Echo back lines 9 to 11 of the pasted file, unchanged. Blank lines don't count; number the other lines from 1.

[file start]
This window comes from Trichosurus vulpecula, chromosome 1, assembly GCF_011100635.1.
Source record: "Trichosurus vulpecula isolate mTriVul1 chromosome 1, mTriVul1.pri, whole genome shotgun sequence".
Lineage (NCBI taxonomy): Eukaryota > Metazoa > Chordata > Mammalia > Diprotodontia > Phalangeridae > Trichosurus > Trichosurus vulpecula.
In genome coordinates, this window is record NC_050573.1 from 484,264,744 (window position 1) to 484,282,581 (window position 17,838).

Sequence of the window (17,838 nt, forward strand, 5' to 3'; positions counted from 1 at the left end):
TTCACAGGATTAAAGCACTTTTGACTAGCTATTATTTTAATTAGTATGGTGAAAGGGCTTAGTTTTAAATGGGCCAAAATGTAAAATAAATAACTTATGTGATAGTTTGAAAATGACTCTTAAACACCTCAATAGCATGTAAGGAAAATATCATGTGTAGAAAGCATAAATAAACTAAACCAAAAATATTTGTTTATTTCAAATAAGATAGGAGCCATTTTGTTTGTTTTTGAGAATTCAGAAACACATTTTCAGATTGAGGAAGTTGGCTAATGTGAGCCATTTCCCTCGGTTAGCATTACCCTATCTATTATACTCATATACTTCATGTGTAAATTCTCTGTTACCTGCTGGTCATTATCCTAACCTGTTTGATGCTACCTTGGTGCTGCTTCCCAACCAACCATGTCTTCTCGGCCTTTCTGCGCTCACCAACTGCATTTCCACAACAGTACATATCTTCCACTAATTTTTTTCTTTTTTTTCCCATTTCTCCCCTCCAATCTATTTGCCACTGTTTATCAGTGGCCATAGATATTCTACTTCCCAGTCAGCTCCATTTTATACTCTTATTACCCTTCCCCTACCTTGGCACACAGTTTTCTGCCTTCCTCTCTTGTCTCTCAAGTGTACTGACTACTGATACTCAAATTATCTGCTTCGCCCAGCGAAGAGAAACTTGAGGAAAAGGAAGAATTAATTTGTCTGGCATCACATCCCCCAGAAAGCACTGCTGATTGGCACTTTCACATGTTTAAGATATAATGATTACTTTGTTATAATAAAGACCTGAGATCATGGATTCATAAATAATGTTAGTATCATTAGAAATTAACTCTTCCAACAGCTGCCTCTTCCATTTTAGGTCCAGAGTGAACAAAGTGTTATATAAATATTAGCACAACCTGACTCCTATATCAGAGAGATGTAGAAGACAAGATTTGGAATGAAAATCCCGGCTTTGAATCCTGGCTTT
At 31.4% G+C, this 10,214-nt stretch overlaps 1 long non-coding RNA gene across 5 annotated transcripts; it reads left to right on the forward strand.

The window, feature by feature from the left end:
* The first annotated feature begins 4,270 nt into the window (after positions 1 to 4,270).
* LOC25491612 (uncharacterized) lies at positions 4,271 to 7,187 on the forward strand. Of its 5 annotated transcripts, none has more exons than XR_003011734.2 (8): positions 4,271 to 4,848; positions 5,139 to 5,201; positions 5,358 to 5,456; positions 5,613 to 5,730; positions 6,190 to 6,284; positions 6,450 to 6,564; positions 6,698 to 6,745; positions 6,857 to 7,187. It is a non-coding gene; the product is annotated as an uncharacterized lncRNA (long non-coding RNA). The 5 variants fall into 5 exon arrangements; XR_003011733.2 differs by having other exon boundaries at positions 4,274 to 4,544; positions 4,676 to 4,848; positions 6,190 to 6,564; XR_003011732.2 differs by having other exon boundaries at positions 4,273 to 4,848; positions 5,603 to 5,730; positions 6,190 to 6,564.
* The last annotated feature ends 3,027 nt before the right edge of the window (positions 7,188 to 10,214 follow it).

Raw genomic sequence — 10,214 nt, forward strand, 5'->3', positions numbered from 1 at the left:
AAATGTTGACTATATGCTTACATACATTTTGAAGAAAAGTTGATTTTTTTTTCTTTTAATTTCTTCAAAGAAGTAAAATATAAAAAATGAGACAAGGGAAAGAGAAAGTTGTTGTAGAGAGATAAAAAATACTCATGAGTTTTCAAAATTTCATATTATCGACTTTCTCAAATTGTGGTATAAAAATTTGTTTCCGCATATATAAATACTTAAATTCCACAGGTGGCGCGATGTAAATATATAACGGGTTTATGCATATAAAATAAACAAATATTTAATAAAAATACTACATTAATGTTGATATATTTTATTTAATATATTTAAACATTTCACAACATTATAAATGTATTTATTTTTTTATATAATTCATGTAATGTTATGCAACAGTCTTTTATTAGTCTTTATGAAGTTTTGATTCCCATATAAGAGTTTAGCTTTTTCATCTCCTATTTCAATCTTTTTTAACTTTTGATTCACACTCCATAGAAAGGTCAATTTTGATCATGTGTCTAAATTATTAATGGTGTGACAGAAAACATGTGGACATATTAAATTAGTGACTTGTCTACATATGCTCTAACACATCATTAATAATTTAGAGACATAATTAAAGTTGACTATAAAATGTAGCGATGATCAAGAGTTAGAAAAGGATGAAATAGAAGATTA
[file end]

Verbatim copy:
* The first annotated feature begins 4,270 nt into the window (after positions 1 to 4,270).
* LOC25491612 (uncharacterized) lies at positions 4,271 to 7,187 on the forward strand. Of its 5 annotated transcripts, none has more exons than XR_003011734.2 (8): positions 4,271 to 4,848; positions 5,139 to 5,201; positions 5,358 to 5,456; positions 5,613 to 5,730; positions 6,190 to 6,284; positions 6,450 to 6,564; positions 6,698 to 6,745; positions 6,857 to 7,187. It is a non-coding gene; the product is annotated as an uncharacterized lncRNA (long non-coding RNA). The 5 variants fall into 5 exon arrangements; XR_003011733.2 differs by having other exon boundaries at positions 4,274 to 4,544; positions 4,676 to 4,848; positions 6,190 to 6,564; XR_003011732.2 differs by having other exon boundaries at positions 4,273 to 4,848; positions 5,603 to 5,730; positions 6,190 to 6,564.
* The last annotated feature ends 3,027 nt before the right edge of the window (positions 7,188 to 10,214 follow it).